Windows 2020 Lifestreams and Objectlens's

Meltsner, Kenneth Kenneth.Meltsner@ca.com
Mon, 7 Jan 2002 10:18:13 -0500


I looked at Scopeware back when it was Mirrorworlds (~ 3-4 years ago). It had an incredibly cool Javascript/DHMTL interface and the stream notion was quite good -- throwing everything into one big pile and sorting it by the metadata was, after some experimentation, felt to be superior in most cases to file hierarchies.

The argument at the time was that people never organize files consistently into useful hierarchies, and so it was useless to try to maintain them.  I'd argue with "never" -- people frequently organize files into hierarchies that are useful to *them* -- but given the general case that the organizational scheme has to be useful and understandable to *others*, I would still agree with the MW/SW approach of not bothering with directory trees.  Filtering on content or meta-data, plus sorting by time, is a good alternative although not a perfect one.

The big problem that we had was that there was no good way to "paper-clip" together documents that needed to be kept together.  For example, you might want some sort of grouping that associated chapters in a book together.  The query language -- just Verity's full text/field query language -- wasn't rich enough to be able to create streams that captured all of the associations that our users needed.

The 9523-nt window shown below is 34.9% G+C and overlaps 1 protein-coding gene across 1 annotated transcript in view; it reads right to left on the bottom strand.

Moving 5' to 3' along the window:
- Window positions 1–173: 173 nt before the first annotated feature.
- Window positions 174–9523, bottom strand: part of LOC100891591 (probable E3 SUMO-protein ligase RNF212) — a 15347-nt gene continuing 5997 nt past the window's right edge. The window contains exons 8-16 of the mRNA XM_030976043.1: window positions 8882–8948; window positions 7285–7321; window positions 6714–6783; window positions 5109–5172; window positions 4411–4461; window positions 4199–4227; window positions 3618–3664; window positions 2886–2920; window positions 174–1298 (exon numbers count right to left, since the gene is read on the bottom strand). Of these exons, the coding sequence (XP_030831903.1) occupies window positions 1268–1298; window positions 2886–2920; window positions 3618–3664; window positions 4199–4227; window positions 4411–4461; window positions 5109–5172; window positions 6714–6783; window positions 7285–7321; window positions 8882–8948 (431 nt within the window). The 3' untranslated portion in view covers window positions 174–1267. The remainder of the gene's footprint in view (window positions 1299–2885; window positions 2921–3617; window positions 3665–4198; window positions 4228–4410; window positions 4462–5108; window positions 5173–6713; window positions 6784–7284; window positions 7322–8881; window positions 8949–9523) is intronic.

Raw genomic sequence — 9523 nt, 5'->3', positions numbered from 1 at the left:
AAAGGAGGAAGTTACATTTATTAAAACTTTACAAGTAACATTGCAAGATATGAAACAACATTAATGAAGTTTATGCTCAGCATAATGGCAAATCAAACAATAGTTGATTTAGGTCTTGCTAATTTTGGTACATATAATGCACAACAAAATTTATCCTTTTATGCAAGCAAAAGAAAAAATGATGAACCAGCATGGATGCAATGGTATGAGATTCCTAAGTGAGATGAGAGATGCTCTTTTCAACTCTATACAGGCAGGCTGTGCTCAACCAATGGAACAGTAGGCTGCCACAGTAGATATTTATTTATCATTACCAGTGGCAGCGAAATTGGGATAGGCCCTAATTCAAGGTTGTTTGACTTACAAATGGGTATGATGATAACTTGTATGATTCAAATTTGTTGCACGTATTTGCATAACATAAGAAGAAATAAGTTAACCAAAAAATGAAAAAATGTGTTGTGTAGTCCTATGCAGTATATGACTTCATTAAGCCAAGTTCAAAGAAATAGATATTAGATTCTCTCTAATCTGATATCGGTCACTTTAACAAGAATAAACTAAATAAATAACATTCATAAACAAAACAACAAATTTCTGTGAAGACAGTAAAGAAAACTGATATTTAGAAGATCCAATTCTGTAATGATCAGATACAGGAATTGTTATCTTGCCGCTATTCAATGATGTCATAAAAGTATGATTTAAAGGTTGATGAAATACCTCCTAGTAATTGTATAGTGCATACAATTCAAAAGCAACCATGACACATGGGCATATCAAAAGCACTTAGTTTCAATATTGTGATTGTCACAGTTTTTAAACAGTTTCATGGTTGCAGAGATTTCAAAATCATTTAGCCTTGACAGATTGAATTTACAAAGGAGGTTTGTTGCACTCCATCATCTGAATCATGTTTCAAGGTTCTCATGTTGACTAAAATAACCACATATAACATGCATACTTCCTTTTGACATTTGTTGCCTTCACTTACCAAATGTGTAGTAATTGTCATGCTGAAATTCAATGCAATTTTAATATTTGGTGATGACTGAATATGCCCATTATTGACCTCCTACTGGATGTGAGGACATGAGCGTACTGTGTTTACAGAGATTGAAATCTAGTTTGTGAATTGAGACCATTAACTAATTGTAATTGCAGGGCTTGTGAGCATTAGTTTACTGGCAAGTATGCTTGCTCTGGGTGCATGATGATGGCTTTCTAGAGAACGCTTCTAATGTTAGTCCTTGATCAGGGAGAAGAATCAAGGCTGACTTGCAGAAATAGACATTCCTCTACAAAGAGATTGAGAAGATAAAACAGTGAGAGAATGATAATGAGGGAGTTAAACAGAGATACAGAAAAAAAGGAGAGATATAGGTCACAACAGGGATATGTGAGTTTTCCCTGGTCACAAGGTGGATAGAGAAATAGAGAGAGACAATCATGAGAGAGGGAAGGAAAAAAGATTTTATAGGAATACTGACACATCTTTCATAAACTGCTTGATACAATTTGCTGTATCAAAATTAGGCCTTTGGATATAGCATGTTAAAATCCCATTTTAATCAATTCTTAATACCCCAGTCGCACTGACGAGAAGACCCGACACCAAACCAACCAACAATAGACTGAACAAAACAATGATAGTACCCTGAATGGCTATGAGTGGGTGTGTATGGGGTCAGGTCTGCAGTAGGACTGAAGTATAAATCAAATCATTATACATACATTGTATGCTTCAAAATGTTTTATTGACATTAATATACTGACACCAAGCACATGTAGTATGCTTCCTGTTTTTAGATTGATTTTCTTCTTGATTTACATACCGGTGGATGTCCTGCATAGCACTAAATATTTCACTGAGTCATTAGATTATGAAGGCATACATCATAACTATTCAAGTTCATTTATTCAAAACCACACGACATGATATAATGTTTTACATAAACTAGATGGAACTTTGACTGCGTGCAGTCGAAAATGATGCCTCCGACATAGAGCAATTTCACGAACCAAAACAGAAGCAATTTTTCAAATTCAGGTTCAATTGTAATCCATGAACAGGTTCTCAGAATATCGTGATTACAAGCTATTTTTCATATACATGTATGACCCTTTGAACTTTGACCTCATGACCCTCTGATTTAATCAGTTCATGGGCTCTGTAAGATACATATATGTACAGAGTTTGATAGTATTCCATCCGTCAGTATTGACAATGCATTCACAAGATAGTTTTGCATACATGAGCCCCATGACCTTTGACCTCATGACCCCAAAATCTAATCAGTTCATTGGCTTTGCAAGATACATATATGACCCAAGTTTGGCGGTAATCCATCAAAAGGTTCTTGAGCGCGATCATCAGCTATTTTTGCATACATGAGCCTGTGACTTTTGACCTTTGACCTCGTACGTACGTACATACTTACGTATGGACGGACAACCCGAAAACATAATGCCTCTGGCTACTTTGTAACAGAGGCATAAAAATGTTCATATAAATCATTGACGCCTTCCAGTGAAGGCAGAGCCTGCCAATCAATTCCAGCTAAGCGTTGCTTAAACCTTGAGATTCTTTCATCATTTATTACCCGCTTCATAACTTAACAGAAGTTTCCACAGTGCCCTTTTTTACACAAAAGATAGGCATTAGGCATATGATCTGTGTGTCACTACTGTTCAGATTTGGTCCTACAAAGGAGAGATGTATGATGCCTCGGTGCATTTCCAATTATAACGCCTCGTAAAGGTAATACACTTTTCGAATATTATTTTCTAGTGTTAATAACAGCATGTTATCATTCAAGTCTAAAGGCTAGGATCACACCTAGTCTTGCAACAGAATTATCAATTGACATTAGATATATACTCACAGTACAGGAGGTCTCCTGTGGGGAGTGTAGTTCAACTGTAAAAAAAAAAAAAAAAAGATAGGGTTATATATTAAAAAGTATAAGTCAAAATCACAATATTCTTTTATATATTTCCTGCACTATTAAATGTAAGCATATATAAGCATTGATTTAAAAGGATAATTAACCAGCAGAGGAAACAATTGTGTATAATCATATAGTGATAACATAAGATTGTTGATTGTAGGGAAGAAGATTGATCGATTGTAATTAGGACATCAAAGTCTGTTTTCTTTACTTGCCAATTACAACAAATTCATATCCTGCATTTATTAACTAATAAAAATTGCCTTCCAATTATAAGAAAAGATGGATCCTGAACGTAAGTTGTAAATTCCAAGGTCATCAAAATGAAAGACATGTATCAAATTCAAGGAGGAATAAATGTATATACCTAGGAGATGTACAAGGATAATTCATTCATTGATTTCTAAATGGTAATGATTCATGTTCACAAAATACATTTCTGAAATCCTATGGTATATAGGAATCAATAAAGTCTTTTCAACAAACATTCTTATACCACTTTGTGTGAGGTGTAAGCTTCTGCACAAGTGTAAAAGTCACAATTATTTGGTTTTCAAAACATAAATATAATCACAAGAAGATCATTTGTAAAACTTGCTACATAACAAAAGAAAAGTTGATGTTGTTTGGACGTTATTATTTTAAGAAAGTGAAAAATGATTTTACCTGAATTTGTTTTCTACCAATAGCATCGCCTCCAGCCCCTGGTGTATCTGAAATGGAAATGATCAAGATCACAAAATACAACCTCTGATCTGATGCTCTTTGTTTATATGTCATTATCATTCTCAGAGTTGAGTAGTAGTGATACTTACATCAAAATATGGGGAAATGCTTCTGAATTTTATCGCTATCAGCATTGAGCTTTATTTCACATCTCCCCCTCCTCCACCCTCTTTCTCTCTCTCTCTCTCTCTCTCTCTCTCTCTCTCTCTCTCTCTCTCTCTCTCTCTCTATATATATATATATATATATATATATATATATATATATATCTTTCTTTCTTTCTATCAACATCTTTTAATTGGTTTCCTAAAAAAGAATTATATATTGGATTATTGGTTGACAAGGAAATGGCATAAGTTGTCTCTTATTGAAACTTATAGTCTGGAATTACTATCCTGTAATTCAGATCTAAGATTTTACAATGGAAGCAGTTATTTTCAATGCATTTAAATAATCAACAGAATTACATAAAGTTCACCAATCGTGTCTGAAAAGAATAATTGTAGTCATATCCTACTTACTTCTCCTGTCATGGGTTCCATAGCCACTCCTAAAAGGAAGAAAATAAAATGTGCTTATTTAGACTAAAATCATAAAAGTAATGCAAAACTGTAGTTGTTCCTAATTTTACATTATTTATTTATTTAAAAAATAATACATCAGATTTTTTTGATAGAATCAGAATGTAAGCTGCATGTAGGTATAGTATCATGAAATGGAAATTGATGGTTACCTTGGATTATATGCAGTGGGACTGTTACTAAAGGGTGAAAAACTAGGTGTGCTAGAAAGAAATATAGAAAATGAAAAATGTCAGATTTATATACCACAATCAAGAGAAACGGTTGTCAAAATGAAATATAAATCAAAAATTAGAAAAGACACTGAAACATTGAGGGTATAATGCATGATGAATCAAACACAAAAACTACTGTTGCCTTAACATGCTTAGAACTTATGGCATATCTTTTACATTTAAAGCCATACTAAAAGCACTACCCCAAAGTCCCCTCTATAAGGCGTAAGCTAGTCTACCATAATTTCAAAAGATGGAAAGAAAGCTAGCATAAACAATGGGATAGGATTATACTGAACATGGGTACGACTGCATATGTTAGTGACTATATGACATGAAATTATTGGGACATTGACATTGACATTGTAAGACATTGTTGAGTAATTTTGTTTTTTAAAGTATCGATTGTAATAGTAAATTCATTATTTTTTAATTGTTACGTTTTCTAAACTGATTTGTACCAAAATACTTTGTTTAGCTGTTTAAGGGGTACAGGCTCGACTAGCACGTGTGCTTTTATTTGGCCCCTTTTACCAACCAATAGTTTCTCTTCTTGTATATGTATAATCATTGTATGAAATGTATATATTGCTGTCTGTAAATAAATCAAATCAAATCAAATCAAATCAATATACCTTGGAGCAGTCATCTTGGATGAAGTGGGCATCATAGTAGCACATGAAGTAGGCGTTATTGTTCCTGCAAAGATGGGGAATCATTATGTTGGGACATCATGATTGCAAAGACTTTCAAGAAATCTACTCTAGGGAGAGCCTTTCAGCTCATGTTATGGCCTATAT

In addition, it is often useful to be able to find the neighborhood of a document, to look at the other documents that someone felt belonged in the same folder.  The notion of going up in a directory tree to find related categories or more general documents is also useful, and lost in the stream-based approach.  Going from a filter that selects a dozen or so documents to one that selects a larger, more general set is essentially impossible for most users.  Going from a filter for a dozen docs to a filter for a "sibling" set of docs is probably impossible for nearly everyone.  In a directory tree, we can, at least, move upwards to generalize (on one dimension at least), and back down again to another group without much effort.

It's possible that some of this capability could be furnished with the grouping tools in Vivisimo, for example, which can construct ad hoc categories rapidly.  Given a too general stream query, a group system could cluster it in several ways.  Combining that with text query generalization heuristics (substituting thesaurus words, eliminating <AND> terms, etc.), the system could automatically find queries for sibling sets, I suppose.

I'm still of the opinion that you need both arbitrary associations (file folders) where people decide what files belong together and the query-based associations where files are grouped by text or metadata values.  Paul Dourish, who's joined UCI's faculty now, did some good work in this area with the "Placeless Documents" group at Xerox PARC.  The good work, by the way, is partly protected by a group of patents that try to be quite broad in their coverage.

Ken Meltsner